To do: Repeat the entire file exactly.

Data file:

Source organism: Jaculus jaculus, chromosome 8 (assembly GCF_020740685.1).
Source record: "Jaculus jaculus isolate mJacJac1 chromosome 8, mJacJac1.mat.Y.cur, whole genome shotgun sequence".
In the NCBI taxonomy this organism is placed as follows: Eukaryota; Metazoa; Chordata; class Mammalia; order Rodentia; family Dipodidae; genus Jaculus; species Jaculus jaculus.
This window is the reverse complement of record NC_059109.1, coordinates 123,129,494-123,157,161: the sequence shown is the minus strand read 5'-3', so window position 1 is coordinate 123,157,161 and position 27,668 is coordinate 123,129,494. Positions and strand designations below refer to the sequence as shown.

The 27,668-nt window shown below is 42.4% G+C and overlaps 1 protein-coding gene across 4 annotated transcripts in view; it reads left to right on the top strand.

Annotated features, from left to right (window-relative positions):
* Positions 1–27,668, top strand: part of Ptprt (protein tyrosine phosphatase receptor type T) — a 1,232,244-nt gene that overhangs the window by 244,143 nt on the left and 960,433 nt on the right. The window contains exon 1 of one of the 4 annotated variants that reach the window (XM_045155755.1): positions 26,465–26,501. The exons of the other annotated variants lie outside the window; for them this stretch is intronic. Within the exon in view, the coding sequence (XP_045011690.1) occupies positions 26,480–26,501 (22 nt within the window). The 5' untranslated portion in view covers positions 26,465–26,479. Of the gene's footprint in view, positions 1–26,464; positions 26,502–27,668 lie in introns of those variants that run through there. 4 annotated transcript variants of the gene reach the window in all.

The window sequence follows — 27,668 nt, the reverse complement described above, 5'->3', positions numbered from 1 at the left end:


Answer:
Source organism: Jaculus jaculus, chromosome 8 (assembly GCF_020740685.1).
Source record: "Jaculus jaculus isolate mJacJac1 chromosome 8, mJacJac1.mat.Y.cur, whole genome shotgun sequence".
In the NCBI taxonomy this organism is placed as follows: Eukaryota; Metazoa; Chordata; class Mammalia; order Rodentia; family Dipodidae; genus Jaculus; species Jaculus jaculus.
This window is the reverse complement of record NC_059109.1, coordinates 123,129,494-123,157,161: the sequence shown is the minus strand read 5'-3', so window position 1 is coordinate 123,157,161 and position 27,668 is coordinate 123,129,494. Positions and strand designations below refer to the sequence as shown.

The 27,668-nt window shown below is 42.4% G+C and overlaps 1 protein-coding gene across 4 annotated transcripts in view; it reads left to right on the top strand.

Annotated features, from left to right (window-relative positions):
* Positions 1–27,668, top strand: part of Ptprt (protein tyrosine phosphatase receptor type T) — a 1,232,244-nt gene that overhangs the window by 244,143 nt on the left and 960,433 nt on the right. The window contains exon 1 of one of the 4 annotated variants that reach the window (XM_045155755.1): positions 26,465–26,501. The exons of the other annotated variants lie outside the window; for them this stretch is intronic. Within the exon in view, the coding sequence (XP_045011690.1) occupies positions 26,480–26,501 (22 nt within the window). The 5' untranslated portion in view covers positions 26,465–26,479. Of the gene's footprint in view, positions 1–26,464; positions 26,502–27,668 lie in introns of those variants that run through there. 4 annotated transcript variants of the gene reach the window in all.

The window sequence follows — 27,668 nt, the reverse complement described above, 5'->3', positions numbered from 1 at the left end: